Express what needs to be done with clarity and coherence. Once tasks are defined, give autonomy to the talented people you’ve hired and trust that the job can be done. The worst thing a leader can do is to micromanage the talented people they have hired. Allow people to do their job and excel at it.

3.    Focus on goals and getting results.

Understand the vision of the business or project and keep it at the forefront at all times. As a leader, you need to stay focused, prioritize and keep moving toward your goals. Commit everything you do to excellence.

4. Act decisively.

Decisive leadership avoids stagnation and vacillation. Know how to keep everyone moving forward on task with motivation and inspiration while also being responsible and adaptable to change and new information.

5. Display confidence.

The best leaders–the ones people truly respect–know how to lead with confidence. They take on new challenges while showing others that they’re not afraid of new roles or projects.

6.  Have a positive mental attitude.

A positive attitude gives you power over your circumstances instead of the other way around. Being a leader can be tough, and a positive attitude causes a chain reaction of positive thoughts and events. It’s a catalyst that fuels extraordinary outcomes. The best leaders know how to control how they feel and think. They understand that negativity exists within each of us but it’s our choice whether to foster it or not.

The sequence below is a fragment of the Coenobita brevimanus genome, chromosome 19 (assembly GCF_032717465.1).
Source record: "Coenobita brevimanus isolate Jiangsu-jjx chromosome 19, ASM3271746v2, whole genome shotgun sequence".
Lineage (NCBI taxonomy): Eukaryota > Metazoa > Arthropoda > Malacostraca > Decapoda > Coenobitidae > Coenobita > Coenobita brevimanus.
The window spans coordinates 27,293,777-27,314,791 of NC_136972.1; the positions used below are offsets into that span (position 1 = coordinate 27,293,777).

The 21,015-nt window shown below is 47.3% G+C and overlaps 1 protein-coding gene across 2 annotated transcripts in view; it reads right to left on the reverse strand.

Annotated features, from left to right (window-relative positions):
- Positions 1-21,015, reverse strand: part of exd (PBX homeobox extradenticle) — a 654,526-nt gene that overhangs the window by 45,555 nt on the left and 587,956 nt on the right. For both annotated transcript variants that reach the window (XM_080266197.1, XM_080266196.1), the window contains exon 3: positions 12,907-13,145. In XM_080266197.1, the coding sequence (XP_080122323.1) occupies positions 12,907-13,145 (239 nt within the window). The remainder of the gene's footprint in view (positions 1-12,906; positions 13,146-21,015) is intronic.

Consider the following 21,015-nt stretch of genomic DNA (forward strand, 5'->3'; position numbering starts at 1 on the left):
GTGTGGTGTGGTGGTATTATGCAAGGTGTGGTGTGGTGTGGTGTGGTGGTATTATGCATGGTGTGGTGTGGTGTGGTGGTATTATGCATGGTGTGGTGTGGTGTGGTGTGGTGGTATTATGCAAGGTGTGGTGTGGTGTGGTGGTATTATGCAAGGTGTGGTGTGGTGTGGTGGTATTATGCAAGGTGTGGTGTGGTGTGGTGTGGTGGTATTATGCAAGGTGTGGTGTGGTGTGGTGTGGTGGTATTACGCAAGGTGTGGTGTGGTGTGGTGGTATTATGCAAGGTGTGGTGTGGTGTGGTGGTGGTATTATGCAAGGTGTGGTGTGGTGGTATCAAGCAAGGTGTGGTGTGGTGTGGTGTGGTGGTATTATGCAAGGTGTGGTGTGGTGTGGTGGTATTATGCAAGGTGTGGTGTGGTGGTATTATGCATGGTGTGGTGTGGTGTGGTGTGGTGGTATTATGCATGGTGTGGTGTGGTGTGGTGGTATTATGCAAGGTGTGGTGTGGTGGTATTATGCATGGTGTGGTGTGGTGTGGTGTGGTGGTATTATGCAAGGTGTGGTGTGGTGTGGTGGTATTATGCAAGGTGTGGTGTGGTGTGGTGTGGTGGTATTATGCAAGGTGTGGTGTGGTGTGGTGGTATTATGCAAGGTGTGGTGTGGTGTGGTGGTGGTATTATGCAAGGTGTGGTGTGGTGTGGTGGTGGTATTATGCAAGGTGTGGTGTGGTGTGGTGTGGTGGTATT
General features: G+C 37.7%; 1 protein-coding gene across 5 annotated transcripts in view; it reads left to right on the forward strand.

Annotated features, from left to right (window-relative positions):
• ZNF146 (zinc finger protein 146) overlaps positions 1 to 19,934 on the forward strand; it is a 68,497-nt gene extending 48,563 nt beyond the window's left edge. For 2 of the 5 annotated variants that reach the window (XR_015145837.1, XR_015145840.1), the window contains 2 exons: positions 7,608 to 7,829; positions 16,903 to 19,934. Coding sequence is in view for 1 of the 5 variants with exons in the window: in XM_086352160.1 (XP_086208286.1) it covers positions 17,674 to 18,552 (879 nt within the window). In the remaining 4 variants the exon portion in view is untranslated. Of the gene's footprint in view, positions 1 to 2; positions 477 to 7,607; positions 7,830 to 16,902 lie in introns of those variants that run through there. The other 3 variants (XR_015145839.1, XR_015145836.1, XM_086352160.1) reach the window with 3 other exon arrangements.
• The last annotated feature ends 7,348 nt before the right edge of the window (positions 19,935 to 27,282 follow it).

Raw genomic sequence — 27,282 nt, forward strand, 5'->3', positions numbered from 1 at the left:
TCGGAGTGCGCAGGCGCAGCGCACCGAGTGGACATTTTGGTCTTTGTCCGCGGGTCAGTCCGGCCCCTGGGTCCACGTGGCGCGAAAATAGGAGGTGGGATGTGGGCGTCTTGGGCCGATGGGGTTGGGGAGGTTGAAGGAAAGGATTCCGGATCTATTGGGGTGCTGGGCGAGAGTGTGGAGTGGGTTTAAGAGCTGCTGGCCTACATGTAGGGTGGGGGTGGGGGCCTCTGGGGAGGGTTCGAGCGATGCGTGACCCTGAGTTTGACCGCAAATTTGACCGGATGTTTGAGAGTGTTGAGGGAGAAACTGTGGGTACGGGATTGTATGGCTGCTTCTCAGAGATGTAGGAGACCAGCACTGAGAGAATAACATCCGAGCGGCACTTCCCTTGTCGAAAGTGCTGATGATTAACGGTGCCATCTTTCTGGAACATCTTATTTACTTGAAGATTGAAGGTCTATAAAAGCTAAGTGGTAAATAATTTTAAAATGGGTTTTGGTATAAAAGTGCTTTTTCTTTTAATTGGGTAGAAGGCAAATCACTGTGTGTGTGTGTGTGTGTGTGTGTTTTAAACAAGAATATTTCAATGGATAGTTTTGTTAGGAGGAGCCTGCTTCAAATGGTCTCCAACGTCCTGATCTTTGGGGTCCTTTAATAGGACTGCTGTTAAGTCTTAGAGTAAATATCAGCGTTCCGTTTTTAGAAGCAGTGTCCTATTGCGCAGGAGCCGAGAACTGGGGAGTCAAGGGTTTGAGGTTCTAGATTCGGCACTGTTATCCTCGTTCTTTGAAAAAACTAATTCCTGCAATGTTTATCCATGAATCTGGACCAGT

7.    Are solution oriented.

Every business, market and industry comes with its own set of problems and challenges. The best leaders are focused on solutions. They don’t get caught up on the details or blame others. When things don’t work out, they concentrate on the task at hand and do what is required to keep moving forward.

8.    Demonstrate accountability.

With great power comes great responsibility. The best leaders understand that there will always be failures and mistakes, and they take full responsibility for theirs and their team’s. The moment you take responsibility for everything is the moment you can change anything.

9.  Invite genuine feedback.

People need to be able to speak up and let their leaders know what they think. The best leaders don’t belittle those who disagree with them; they understand the importance of engagement, of speaking up and making a contribution.

10.    Cultivate humility.

Being a humble leader doesn’t mean you should hide your accomplishments. Humility is simply a willingness to be human, to admit to your inevitable mistakes and failings and encourage others to do the same.

11.    Employ effective communication.

When a leader is open and transparent in their alignment with company’s values, it ensures that communication–whether it’s upward to senior management or down the hierarchy to managed employees–is always consistent and without contradiction.

12.    Take risks.

Great leaders don’t allow their fear of consequences to prevent them from following their deepest instincts. They know creativity is about inventing, experimenting, growing, making mistakes and leading others forward.

13.    Are willing to broadcast praise.